Treknobabble is a continuing series of columns written by uber-Trekkie Reed Farrington in anticipation of the upcoming J.J. Abrams Star Trek movie.
A new year will be shortly upon us. Some see this as a chance to change or to correct some perceived deficiency. But to some, change is not permitted. There exists a tribe of Trekkies who highly value Star Trek canon. I am not a member of that tribe. And I don’t know why I’m not, because I think I should be. Maybe I should first explain what is meant by Star Trek canon.
Star Trek takes place in a fictional universe; however, the established rules of that universe should be followed consistently from adventure to adventure, and the events that happen are taken as real in that universe. Even for non-science fiction stories, the audience can only follow a plot so long as everything that is seen is internally consistent within the story. And if a story depends on or is a continuation of past events, audiences expect the details to be the way they were established in history.
Even when only the Original Series existed, Trekkies began trying to make sense of stardates that were originally just made up numbers. When the creators saw that the fans were paying attention to even the smallest details, they made an effort to make sure everything had an explanation even though an explanation wasn’t necessary for the stories being told. As each new Star Trek series was created, the task of maintaining the Star Trek canon became more difficult since the writers had to make sure that they didn’t do anything that contradicted what had been established in a previous Star Trek episode of any previous series.
When Star Trek novels came out, a problem became evident. Star Trek novelists loved filling in the details of minor characters or passed over plot points, and adding elements not shown in episodes. Especially after the Original Series ended, fans wanted to know what happened to the crew in subsequent missions and even after the five-year mission. Because the television or movie writers wanted the freedom to extrapolate on past televised episodes, they felt the need to ignore what any Star Trek novelist had written. Officially, Star Trek canon is only based on what happens in the television episodes and movies. Because Gene Roddenberry didn’t exert creative control on the Star Trek animated series, he even felt the need to ignore the animated television series.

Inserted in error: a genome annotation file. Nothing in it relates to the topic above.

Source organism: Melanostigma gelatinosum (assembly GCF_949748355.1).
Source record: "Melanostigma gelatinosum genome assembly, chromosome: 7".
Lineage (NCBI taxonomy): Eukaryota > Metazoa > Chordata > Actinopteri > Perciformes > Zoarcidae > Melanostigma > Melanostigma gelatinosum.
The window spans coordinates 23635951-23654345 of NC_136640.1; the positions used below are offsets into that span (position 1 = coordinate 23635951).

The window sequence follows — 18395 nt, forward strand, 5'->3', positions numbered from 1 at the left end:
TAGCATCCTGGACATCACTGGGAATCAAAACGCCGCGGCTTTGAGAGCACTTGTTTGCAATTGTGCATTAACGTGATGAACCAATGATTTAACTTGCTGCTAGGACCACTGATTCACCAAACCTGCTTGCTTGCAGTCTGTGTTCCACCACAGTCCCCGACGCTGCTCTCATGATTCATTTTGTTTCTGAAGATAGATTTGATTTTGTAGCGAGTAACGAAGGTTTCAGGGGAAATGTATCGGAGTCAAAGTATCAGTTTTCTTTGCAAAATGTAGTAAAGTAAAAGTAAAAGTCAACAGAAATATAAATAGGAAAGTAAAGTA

Since Star Trek was originally created in the 1960s, it did describe one event in future time that has already passed. Khan Noonien Singh was supposed to have come to prominence in the 1990s and initiate a conflict between genetically modified humans and the rest of humanity. Since people like to think the Star Trek future is our future, then how does one explain the fact that none of us who lived through the ’90s have never heard of Khan? Ironically, a series of Star Trek novels by Greg Cox ingeniously comes up with an explanation.
When Star Trek: The Motion Picture was made and there was ample money to spend, the Klingons ended up getting a makeover with ridges on the head. All of a sudden, Trekkies concerned with canon had an intriguing conundrum in trying to explain the difference between these new Klingons and the smooth headed Klingons in the Original Series. Some conjectured that the bumpy headed Klingons were the warrior class and the smooth headed were the diplomatic class, but why haven’t we seen the diplomatic class anymore? Some thought that the Klingons had genetically modified themselves to be fiercer. The creators thought that it was something not worth having to explain. When Deep Space Nine with Worf revisited the Original Series’ episode The Trouble with Tribbles which featured smooth headed Klingons, the difference was hard to ignore. So the creators had Worf make the amusing remark to his crewmates that the difference is not openly discussed outside the Klingon Empire.